“They went for the body of the crocodile, but let the head and the tail evade the law. This is so unfair for me,” he said, referring to the prosecutors.
Co-accused Khieu Samphan, the regime’s former head of state, took less time pleading his case—but his distaste for the way in which the trial against him was conducted was written plainly on his face, and he would occasionally look up from his papers to impart unimpressed glances upon the prosecutors and civil party lawyers.
Khieu Samphan, 82, has spent nearly all of the 222 hearing days in the courtroom. But, he said, his initial hopes for a fair trial were gradually dashed over that time as he said he bore witness to the prosecution “manipulating my little speeches as the basis for their allegations against me.”
“Therefore, although I tried to explain in good faith, refuting various charges brought against me, you will continue to criticize me,” he said.
“If I choose to remain silent, you will still accuse me. I would like to make it clear that I never wanted or decided to evacuate the people and neither did I decide the massacre of innocent people.
“My political conscience at that time, given the reality on the ground, whatever I did was to protect the weak; to uphold and respect their fundamental rights and to build a Cambodia that was strong, independent and peaceful.”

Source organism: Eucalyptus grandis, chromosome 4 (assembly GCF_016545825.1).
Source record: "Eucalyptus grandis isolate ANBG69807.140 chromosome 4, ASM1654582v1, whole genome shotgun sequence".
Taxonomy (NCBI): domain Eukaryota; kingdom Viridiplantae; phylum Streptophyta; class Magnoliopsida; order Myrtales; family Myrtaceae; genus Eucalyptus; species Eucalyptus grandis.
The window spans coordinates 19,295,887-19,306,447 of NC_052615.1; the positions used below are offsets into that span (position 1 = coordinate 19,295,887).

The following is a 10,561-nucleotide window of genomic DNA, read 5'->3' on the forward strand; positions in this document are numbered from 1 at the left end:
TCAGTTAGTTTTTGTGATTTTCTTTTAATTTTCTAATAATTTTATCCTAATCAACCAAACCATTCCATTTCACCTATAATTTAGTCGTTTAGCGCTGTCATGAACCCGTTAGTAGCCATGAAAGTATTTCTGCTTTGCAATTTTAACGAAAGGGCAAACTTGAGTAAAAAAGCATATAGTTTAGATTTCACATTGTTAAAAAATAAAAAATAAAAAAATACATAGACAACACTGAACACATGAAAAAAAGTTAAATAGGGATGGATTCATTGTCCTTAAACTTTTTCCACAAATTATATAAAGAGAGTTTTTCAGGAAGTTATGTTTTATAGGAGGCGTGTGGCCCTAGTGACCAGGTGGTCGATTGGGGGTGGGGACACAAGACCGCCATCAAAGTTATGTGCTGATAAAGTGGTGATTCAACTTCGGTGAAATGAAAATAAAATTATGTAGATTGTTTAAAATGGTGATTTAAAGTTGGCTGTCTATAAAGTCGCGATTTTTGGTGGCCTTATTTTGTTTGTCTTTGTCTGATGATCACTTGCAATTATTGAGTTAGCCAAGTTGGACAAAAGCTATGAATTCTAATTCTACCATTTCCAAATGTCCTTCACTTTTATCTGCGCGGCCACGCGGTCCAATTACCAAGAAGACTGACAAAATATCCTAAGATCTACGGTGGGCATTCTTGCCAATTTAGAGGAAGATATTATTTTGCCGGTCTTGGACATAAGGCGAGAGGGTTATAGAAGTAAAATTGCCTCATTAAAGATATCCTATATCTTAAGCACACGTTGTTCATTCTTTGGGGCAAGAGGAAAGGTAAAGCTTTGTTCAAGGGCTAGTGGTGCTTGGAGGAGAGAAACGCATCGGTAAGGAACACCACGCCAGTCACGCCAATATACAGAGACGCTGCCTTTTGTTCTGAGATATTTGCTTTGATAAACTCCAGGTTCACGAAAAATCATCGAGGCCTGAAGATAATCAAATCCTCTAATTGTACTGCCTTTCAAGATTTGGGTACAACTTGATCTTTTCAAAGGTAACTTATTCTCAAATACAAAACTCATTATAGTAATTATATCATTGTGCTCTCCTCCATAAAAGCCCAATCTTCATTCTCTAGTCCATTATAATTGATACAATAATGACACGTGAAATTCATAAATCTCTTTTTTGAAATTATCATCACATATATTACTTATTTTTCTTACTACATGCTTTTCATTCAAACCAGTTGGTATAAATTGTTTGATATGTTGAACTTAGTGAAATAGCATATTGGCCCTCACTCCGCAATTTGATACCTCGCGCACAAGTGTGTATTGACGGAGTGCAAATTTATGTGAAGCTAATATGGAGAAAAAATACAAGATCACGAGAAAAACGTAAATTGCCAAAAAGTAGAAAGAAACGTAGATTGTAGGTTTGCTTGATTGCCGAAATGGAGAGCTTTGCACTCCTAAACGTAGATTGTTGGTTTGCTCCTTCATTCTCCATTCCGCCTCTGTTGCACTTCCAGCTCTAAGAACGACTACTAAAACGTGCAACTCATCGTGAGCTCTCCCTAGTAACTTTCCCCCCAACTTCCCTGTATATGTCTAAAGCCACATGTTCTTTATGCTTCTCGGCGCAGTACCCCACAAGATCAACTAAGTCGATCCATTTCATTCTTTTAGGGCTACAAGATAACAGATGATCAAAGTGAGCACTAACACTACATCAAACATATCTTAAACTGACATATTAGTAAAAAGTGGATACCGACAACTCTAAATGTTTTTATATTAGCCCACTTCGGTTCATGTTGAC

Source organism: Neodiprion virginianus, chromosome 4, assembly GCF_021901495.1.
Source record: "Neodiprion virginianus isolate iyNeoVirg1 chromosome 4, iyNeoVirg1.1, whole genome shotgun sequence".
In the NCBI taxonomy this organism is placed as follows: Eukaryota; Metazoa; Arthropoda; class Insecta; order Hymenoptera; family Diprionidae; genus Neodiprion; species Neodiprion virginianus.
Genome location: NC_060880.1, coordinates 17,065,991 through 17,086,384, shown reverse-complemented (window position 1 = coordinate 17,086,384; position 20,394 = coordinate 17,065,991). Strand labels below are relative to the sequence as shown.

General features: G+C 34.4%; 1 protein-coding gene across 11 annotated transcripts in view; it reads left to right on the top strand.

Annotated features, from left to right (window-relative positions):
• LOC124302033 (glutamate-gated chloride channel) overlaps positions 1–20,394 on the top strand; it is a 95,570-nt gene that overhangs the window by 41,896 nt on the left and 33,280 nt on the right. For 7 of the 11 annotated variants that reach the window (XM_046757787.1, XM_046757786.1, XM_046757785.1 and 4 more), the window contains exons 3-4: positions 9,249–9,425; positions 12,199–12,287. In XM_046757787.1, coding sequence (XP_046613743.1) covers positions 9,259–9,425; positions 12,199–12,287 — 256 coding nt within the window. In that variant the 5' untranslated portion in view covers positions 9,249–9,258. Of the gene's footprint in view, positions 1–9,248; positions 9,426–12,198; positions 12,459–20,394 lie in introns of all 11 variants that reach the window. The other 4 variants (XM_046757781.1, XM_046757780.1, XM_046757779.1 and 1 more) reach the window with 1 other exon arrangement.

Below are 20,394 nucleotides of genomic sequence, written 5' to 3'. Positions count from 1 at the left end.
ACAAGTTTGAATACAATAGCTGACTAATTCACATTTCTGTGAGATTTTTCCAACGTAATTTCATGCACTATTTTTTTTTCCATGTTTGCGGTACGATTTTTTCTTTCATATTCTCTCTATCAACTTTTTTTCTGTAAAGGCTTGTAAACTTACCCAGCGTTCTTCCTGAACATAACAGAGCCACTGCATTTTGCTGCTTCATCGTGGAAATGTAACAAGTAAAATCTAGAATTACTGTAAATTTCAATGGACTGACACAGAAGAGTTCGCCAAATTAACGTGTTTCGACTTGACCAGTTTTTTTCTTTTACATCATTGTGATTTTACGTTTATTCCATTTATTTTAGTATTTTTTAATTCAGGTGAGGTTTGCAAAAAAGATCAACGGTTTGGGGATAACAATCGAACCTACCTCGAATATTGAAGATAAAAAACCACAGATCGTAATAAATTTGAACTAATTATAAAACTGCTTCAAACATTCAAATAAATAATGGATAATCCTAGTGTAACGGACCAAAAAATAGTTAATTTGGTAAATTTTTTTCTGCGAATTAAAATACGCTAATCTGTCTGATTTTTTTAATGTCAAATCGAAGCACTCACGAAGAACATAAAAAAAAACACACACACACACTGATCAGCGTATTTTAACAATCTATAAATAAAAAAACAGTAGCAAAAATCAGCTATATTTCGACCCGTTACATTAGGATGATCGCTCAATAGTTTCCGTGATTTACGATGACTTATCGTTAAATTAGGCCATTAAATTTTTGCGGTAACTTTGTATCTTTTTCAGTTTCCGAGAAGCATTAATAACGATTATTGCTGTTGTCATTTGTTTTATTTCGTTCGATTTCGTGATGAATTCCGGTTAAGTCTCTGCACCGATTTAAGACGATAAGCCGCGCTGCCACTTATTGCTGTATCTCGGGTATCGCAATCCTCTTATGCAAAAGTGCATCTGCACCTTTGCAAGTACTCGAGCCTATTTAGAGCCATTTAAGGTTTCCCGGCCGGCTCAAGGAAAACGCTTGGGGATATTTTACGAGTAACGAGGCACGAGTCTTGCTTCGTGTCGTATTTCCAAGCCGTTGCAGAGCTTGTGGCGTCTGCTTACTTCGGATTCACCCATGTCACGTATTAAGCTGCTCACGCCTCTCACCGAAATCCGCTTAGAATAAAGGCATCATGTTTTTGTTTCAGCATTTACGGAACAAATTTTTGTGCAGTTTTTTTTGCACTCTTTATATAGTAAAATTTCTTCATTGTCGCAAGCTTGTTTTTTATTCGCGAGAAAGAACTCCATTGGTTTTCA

He said his being painted as “a monster” rendered him disheartened and that he had “lost the desire to say anything further.”
He only ever hoped for his countrymen to live with dignity, he said, and “did not witness the things that could have happened after liberation and neither did I have any power to intervene or sanction or rectify anything.”
“Some even said I was a coward. The reality was that I didn’t have any power and I did not care about it either,” Khieu Samphan said.
“Do you think that I did not try my best to understand the situation? Do you really think that was what I wanted to happen to my people?… I was never at any one time a part of this plan. Never.”
He said his explanations continued to fall on deaf ears and, as a result, he would not explain himself further.
“I firmly hope that whatever it is, you wise judges will find justice. Thank you.”
In a press conference given after Trial Chamber President Nil Nonn declared the trial over, national prosecutor Chea Leang lauded what she said was an “historical moment” for Cambodia.
Her reserve international counterpart, Nicholas Koumjian, said the team “listened with great interest” when the defendants made their remarks, “but I wouldn’t say we were surprised.”
The defense team for Khieu Samphan, on the other hand, complained of translation issues throughout the trial, which he said “underscored the difficulties we faced.”
Nuon Chea’s international counsel, Victor Koppe, said his team is now keen to have the second “mini-trial,” otherwise known as Case 002/02, heard as soon as possible in order to put “under serious scrutiny” further charges of genocide against their client.
Court officials will meet for three days in December to discuss the possibility of opening this second trial.
A verdict in Case 002/1 is expected next year.